What’s the scariest thing about your job and how have you overcome it?
To be honest I wouldn’t describe any of it as scary, as perspective is important. I’m not from a business or financially secure background so exploring that world and becoming self-efficient was daunting but the challenge was and remains exciting. I am someone who steps into the unknown with bold intensions and with trying to navigate this art + business game I don’t think being scared is the right approach. The key is harnessing and becoming friends with all the different emotions involved, both the positives, the anxieties and all the other emotions in between; that way one is best prepared for different eventualities.
What do you want to change about your industry?
Where to start! The democratisation of the art world is the mission Creative Debuts, and I are on. This means drastically improved accessibility for artists and art lovers through opportunities, knowledge sharing, institutional support, and societal celebration. Unfortunately, we currently live in a society that doesn’t appreciate the power and impact of creativity and its many benefits. Being surrounded by art and existing in a society that has art, design, and creative people as more of a focus would drastically improve people’s wellbeing and the overall quality of life. Unfortunately, under the current Rishi Sunak government arts funding is being drastically cut, arts courses are being pushed to the brink, and the UK arts industry is being left of life support relying on grants to keep the machine beeping. Instead of focusing on humanities and arts this Conservative government is more interested with equipping kids with calculators instead of crayons.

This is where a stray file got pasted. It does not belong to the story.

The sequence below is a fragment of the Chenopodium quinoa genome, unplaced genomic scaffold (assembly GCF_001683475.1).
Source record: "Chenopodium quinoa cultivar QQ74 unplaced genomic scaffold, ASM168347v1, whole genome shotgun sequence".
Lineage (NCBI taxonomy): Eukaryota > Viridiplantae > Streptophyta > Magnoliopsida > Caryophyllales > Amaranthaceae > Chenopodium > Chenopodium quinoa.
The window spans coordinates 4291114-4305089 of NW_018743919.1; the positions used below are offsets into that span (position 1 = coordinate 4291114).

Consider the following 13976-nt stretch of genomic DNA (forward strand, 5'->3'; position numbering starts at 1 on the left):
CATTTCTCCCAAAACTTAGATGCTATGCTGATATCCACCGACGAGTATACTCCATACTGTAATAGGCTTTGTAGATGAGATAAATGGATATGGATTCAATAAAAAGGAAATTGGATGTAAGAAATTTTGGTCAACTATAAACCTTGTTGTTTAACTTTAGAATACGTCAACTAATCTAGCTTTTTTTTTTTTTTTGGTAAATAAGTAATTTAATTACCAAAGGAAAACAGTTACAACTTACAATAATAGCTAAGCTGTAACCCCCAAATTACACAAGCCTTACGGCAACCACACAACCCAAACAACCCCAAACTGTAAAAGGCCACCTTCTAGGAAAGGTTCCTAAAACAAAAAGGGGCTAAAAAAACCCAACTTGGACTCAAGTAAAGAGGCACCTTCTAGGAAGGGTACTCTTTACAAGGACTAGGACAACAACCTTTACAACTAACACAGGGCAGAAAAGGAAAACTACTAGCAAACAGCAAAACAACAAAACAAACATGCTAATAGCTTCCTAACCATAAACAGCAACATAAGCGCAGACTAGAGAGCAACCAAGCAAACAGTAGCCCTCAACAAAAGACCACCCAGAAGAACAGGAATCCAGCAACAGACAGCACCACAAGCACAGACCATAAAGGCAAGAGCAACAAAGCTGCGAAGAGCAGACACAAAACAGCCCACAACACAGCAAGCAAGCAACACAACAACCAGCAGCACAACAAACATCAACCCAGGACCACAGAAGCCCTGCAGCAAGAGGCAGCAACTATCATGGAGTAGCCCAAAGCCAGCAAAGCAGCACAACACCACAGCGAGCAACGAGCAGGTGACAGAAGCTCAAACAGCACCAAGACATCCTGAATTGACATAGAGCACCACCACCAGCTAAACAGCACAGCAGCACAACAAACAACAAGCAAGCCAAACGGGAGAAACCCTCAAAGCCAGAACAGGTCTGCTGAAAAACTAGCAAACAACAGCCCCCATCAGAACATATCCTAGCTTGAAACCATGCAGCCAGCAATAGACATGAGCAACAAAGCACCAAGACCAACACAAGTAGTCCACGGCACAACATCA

Being surrounded by art, whether at home or in the workplace increases productivity creativity, improves health, reducing stress and encouraging community and creative expression, so imagine if this was on a far bigger scale and across everyday life! A government that invests in art and artists is investing in a better society for its people.
‘90% of workers believe that featuring art in the living and workplace can often boost overall productivity’ - British Council for Offices
‘78% agree that art in the workplace helps businesses address key challenges such as reducing stress and encouraging expression of opinions’ - Forbes
‘82% of workers felt that artwork had a positive impact and was important for enhanced morale’ - British Council for Offices
What advice would you give someone who is starting out in your field?
Have a mission. Art is such an incredible vehicle for sparking conversation, bringing communities together and transforming walls and spaces. With Creative Debuts being very purpose and mission led, it has helped me navigate business and art life with a lot more focus and certainly helps with challenging times, as it anchors you and helps with decision making. Collaborations in all forms are key to success as well, but importantly they must be aligned with your mission; Creative Debuts has partnered with Over 1,500 artists, tens of collectives/ platforms/ curators all of which provide unique learning opportunities and exciting community cross pollination. This is also super important as Creative Debuts is a living entity based off its community, so a lot of our shows and projects are through working in tandem with talented people who are relevant thought leaders within relevant communities. Immersing yourself in the scene is important too, this doesn’t mean going to go to awkward networking events (even though with the right energy they can be worthwhile too) but the wider creative culture, explore and discover life, enrich yourself culturally through community. Your creativity, curation and projects will all benefit from it. As a curator, especially a straight white male one, nothing is more important than awareness. This means vulnerability, empathy, willingness to learn and to represent and fight for those that need it most.